THE LITERARY CRAFT?
by Melodie Johnson Howe
The following are two descriptions of short story writing courses being taught by Stanford University online that were sent to me via e-mail. I’m pleased that they are teaching the short story, but some of the terminology they used gave me pause. Here is the first one.
Fiction Writing: The Short Story Cycle (Online Course) (EGL 275 W)
Ever since Joyce’s Dubliners and Sherwood Anderson’s Winesburg, Ohio, writers have been attracted to the short story cycle—a collection of freestanding short stories that share the same characters, setting, or themes. Also called “novels-in-stories,” these collections combine the poetic immediacy of the short story with the scope and emotional investment of a novel. In the past ten years, they have become so popular that it is rare to visit a bookstore without encountering one of these linked collections prominently displayed among the new releases. In this online course, we will write a series of linked exercises that are suggestive of the form, culminating in a full-length short story that will be critiqued by the class. We will also read celebrated examples of the short story cycle by writers such as Alice Munro and Russell Banks, looking at them through the lens of literary craft. The goal of this course is to help intermediate short story writers begin to think in terms of a longer project, one that may someday lead to a unified, marketable, compellingly original book.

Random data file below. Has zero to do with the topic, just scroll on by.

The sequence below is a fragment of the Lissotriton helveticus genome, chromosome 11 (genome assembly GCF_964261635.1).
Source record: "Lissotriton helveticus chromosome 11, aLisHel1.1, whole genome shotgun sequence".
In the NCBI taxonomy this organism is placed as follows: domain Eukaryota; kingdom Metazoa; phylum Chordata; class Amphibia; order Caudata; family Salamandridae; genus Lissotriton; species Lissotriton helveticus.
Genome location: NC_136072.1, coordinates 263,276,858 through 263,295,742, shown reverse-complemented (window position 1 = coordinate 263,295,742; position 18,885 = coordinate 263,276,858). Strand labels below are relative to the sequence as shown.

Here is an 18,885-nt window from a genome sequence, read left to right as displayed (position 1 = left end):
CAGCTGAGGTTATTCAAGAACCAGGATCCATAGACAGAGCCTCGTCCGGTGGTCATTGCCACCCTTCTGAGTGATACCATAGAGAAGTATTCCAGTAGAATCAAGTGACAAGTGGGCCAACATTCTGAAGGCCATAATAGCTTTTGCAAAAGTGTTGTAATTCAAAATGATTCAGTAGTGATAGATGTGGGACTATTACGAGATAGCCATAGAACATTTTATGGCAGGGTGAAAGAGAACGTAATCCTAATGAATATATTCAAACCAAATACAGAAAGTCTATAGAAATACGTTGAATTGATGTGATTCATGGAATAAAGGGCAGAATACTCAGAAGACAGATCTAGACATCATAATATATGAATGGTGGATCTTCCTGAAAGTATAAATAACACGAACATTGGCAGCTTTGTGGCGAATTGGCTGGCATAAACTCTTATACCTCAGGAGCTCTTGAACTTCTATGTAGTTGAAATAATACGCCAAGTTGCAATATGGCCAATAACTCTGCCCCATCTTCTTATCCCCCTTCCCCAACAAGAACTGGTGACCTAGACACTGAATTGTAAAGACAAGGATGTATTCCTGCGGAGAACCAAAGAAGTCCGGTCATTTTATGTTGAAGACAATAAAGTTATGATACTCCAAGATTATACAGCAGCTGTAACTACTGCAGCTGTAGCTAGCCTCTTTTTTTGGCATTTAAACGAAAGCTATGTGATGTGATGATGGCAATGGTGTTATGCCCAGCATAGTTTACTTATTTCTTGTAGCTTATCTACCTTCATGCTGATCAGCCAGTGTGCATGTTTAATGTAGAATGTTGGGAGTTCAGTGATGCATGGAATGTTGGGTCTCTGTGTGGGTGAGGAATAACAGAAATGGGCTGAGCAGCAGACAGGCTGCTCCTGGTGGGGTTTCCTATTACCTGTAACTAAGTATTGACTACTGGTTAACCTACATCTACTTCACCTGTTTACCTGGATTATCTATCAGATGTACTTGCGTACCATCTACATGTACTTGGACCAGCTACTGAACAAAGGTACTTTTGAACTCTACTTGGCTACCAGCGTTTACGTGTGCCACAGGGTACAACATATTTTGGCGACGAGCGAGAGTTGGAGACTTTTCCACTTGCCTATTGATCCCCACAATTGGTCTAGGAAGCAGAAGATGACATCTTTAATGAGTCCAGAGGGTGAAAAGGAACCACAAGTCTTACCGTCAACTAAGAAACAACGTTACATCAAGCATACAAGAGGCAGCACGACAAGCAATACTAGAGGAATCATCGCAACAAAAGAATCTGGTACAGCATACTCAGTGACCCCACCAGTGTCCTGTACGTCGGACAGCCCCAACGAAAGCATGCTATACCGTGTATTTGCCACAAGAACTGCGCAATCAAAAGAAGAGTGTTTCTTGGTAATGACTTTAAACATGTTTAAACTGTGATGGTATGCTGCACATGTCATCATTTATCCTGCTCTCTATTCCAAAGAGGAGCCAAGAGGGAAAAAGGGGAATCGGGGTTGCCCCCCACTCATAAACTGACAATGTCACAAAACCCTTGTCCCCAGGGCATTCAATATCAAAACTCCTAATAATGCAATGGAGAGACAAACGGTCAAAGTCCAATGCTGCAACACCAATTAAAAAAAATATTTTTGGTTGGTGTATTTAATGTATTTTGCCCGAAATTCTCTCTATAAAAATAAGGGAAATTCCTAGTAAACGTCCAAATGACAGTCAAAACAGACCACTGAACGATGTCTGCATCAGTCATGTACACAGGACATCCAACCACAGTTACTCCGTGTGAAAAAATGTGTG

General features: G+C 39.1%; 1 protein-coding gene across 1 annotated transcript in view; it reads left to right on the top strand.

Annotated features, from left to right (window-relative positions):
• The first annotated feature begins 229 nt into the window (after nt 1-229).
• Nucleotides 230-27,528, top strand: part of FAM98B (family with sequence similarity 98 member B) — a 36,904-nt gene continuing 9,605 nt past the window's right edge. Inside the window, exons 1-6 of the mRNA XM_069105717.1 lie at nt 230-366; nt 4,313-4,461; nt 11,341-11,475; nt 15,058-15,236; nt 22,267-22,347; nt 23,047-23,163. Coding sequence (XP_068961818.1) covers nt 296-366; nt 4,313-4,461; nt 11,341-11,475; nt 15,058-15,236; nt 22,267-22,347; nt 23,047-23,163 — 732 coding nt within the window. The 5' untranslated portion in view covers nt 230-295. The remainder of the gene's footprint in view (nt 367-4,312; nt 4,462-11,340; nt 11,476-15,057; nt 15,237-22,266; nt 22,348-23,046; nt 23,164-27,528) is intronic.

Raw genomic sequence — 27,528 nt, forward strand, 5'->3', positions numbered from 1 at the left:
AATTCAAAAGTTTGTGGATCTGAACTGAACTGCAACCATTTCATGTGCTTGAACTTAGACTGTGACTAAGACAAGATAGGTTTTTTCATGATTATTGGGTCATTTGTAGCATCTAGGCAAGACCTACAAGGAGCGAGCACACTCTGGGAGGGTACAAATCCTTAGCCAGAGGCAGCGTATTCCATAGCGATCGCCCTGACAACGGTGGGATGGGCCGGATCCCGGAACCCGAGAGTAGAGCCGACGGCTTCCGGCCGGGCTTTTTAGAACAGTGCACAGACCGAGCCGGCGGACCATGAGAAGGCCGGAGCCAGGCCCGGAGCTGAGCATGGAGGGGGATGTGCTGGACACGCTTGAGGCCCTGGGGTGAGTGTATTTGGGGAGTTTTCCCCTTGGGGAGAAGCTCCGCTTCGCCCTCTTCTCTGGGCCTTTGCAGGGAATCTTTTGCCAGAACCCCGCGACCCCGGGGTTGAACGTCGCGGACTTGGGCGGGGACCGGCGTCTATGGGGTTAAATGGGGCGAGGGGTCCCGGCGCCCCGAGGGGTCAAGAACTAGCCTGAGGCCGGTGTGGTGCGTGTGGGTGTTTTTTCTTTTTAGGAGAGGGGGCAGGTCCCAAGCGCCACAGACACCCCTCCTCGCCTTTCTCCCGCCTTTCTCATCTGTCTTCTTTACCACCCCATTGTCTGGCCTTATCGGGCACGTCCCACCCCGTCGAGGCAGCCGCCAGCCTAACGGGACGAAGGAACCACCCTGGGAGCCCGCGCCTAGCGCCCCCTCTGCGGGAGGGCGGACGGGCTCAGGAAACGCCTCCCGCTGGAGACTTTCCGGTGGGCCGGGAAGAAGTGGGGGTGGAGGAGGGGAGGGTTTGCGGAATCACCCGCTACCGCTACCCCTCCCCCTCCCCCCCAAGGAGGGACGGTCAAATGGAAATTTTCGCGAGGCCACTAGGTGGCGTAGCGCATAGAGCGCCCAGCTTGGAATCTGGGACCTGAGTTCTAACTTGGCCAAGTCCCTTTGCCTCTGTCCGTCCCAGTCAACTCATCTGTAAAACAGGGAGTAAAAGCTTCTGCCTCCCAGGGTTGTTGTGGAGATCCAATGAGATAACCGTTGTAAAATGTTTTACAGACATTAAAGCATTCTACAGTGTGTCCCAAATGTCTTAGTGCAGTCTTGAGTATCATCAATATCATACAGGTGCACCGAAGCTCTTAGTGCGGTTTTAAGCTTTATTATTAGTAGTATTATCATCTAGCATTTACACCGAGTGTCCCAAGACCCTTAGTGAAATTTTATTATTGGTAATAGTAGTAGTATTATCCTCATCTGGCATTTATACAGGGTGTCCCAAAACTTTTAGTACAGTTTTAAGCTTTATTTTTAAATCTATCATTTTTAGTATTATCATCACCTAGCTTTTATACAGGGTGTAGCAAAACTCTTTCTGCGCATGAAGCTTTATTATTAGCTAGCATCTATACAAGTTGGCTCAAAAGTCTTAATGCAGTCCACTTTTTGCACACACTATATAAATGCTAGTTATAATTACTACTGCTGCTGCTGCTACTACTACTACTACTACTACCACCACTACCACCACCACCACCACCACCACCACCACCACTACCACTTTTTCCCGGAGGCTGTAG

I like the phrase, “poetic immediacy.” Translated that’s an image that grabs you around the throat and won’t let go. The best short stories have this quality. But I don’t believe the instructor was thinking of Raymond Chandler, James Elroy, Walter Mosley, Margret Millar or Joyce Carol Oates( in her mystery stories) when he wrote it. My reason for this is the following phrase: “through the lens of the literary craft.” His students might be going through the lens of the literary craft darkly.
To use the word “literary” to describe craft shouldn’t irritate me but it does. What’s wrong with “the craft of writing” or “the craft of fiction”? How do you teach through a “literary lens”? If you’re reading literary writers to inspire, then great. I too have been inspired by many of them. But I sense an exclusive tone here. I sense a clique of writers learning to write like other writers who sell to smaller and smaller journals that only these writers, who write for each other, deem important. I may be genre–sensitive (that’s an academic sounding term the professors would like), but the exploration talked about in this course is very narrow indeed.
On the other hand the idea of linking short stories is worthy. And something mystery writers should do more often. Walter Mosley did it in Six Easy Pieces.
Short Story Writing (Online Course) (EGL 123 W)
In this course, students will cultivate the imaginative, critical, and technical skills necessary for writing effective short stories. Using the published work of well known authors, as well as original student writing, we will explore common problems encountered when attempting to write a literary short story. Students will learn how to properly submit their work for publication, as well as how to read short stories as writers—not as mere critics of literature. Each text that we encounter will be reviewed as a template for imitation and inspiration.